Sorry for my failure to correctly close my italics–as I meant to do after “debt.” I didn’t mean to shout!

  7. 7 NeilW December 4, 2014 at 7:26 am

    “It is possible that are some techie reasons that I don’t understand why bitcoins could provide real services that would allow them retain a positive value”

    They are cheaper to use than Visa/Mastercard as a universal exchange constant.

    It’s a meta-intermediary. A real intangible asset that can be used as an intermediary form between two currency exchanges – effectively decoupling those processes.

    Effectively taking the place of the US dollar which has a tendency to take that role outside of the US state.

    (Any fiat currency outside its currency area is really just an intangible asset in the hands of the holder).

  8. 8 Mike Sproul December 4, 2014 at 7:39 am

    We need to think like accountants for a change. When a government issues a paper dollar, that dollar is added to the liability side of the government’s balance sheet, and that dollar is backed mostly by “taxes receivable”, which are on the assets side of the government’s balance sheet.

    If I pay $1 of tax using a paper dollar, then the government’s liabilities fall by $1, while “taxes receivable” falls by $1,

    But if I hand the government a $1 check drawn on BoA, then the government’s liabilities are unaffected. Its assets rise by the $1 check, while taxes receivable falls by $1.

  9. 9 John S December 4, 2014 at 7:52 am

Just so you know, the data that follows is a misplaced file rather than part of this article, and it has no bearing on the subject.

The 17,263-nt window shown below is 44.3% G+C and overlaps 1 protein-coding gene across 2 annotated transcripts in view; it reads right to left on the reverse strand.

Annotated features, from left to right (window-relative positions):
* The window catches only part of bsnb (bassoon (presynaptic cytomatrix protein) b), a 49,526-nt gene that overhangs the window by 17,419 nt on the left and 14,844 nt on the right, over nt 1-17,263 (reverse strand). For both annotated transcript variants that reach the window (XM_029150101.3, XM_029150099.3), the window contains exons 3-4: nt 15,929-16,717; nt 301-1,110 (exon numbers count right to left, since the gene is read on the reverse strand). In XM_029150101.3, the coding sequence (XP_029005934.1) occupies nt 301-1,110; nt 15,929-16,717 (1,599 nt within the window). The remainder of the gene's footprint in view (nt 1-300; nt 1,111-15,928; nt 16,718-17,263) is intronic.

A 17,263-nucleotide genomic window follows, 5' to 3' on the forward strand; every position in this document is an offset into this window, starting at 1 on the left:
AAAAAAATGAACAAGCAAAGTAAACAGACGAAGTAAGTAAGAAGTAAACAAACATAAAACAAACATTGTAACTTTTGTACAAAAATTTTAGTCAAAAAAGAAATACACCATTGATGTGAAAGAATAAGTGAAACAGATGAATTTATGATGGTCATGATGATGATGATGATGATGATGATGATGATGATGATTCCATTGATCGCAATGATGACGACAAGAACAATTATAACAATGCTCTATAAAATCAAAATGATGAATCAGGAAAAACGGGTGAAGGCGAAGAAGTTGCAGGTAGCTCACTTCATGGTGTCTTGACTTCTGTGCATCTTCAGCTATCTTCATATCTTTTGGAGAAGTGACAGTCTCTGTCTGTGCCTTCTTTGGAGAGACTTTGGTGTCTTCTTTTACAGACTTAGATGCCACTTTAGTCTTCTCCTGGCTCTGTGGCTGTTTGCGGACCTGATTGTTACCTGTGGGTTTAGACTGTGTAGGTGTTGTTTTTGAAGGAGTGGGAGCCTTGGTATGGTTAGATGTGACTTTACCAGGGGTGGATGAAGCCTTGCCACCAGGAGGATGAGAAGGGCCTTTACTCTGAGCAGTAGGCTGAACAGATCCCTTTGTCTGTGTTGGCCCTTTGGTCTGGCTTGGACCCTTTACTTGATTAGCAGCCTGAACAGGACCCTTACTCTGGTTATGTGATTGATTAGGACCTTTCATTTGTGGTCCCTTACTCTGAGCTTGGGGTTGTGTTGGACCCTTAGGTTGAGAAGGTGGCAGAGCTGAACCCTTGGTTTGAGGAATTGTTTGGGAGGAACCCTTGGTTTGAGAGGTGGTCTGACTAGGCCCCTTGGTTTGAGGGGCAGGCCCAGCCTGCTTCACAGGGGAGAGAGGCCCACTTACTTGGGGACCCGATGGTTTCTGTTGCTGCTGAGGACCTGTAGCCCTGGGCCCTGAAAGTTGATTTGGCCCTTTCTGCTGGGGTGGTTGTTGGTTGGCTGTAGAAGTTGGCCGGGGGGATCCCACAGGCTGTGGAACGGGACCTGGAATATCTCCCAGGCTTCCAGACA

my argument was that newly created currency units would be worthless unless the banks made them convertible into some outside asset not under their control.

    David, there is a real-world test of your argument being conducted right now in the form of XRP, the internal currency of the Ripple payment protocol. As JP Koning has noted with great insight, XRP is a purely private chartal currency–to participate in the Ripple system (e.g. open a user account, set up trust lines with “gateways” [deposit, withdrawal, and market making institutions], and make transfers), one needs to pay a small XRP “tax.” This requirement has already given XRP a positive value, despite the fact that XRPs are irredeemable.

    This isn’t to say that XRP isn’t also a bubble that may crash like, I believe, Bitcoin will. But I believe the Ripple protocol’s potentially great advantages over the current payment system–such as instant real-time settlement of international payments–provide a much hardier basis for maintaining that positive value than Bitcoin possesses.

    It should be an interesting experiment. If the system ever does take off with banks and XRP maintains a positive value for a few decades, wouldn’t that be strong evidence against your claim?

  10. 10 John S December 4, 2014 at 7:59 am

    I found this recent Youtube presentation on Ripple to be quite informative regarding the system’s inner workings.

    I feel that if the world’s monetary system were still based on redeemable commodity monies, irredeemable virtual currencies couldn’t exist. But in a world of irredeemable fiat, there might be a chance for a quasi-commodity cryptocurrency to become king (or at least a major player).